Where white-collar crime meets terrorism

European legislation meant to combat international terrorism appears to be aiding the fight against international corporate fraud as well. Today, judges confirmed that three British bankers accused of conspiring from overseas with Enron executives will be sent to the US for trial under the UK’s 2003 Extradition Act. The bilateral legislation, introduced after 9/11 along ...

608142_handcuffs5.jpg
608142_handcuffs5.jpg

European legislation meant to combat international terrorism appears to be aiding the fight against international corporate fraud as well. Today, judges confirmed that three British bankers accused of conspiring from overseas with Enron executives will be sent to the US for trial under the UK's 2003 Extradition Act.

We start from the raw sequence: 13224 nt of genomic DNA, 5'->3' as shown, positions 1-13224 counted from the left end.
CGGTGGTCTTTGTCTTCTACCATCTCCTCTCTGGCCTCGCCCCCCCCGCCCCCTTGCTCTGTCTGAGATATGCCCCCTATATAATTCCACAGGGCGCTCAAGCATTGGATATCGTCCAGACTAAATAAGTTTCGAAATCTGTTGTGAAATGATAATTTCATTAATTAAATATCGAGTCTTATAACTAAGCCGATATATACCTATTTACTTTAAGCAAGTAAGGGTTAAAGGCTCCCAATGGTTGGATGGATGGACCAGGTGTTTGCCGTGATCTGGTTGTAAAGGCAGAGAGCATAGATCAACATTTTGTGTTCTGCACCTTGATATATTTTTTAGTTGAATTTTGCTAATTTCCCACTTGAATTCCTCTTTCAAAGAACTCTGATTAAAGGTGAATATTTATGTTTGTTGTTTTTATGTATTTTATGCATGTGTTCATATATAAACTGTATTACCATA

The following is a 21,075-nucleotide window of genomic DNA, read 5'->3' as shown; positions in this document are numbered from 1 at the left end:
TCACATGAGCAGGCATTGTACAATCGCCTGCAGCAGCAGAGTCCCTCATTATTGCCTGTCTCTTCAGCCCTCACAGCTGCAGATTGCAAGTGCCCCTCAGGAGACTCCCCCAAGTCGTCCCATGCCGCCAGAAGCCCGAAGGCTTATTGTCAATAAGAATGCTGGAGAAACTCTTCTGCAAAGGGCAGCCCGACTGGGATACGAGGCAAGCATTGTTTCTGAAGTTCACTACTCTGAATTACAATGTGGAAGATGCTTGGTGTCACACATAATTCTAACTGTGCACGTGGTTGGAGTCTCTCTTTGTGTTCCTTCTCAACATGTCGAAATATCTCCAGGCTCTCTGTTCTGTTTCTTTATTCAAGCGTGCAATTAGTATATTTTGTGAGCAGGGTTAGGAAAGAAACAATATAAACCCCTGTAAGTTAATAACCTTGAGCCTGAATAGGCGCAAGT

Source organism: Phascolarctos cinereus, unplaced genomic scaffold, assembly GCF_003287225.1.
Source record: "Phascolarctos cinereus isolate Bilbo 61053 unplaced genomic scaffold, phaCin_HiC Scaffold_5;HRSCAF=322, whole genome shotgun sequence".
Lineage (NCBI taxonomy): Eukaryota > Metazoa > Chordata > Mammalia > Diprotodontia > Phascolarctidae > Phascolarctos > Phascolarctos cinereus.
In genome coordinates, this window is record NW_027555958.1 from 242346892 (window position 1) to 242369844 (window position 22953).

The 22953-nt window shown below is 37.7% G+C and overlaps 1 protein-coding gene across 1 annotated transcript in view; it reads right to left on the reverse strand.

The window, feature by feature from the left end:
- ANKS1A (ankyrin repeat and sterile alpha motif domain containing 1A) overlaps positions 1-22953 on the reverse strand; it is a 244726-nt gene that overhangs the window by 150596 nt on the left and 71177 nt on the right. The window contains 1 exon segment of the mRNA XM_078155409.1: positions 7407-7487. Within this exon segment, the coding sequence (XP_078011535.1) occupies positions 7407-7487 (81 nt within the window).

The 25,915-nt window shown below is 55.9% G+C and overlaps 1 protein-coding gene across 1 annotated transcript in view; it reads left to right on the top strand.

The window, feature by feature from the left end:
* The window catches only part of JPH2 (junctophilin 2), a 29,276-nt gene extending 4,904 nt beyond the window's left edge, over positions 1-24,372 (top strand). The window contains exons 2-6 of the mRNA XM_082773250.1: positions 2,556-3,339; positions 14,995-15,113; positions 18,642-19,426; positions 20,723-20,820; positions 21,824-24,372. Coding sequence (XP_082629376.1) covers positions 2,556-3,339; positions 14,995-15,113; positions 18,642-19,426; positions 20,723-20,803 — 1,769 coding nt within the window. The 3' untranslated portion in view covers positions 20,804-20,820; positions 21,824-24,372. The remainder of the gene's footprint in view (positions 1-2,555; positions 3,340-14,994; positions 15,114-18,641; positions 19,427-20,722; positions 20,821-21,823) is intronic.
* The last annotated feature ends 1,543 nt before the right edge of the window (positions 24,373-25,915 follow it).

European legislation meant to combat international terrorism appears to be aiding the fight against international corporate fraud as well. Today, judges confirmed that three British bankers accused of conspiring from overseas with Enron executives will be sent to the US for trial under the UK’s 2003 Extradition Act.

The bilateral legislation, introduced after 9/11 along with a spate of other security measures, was originally aimed at speeding up the extradition of British terror suspects to the US. The extradition proves, however, that the European and American governments’ expanded post-9/11 authority can be used to crack down not just on global terrorism – but murky corporate networks too. 

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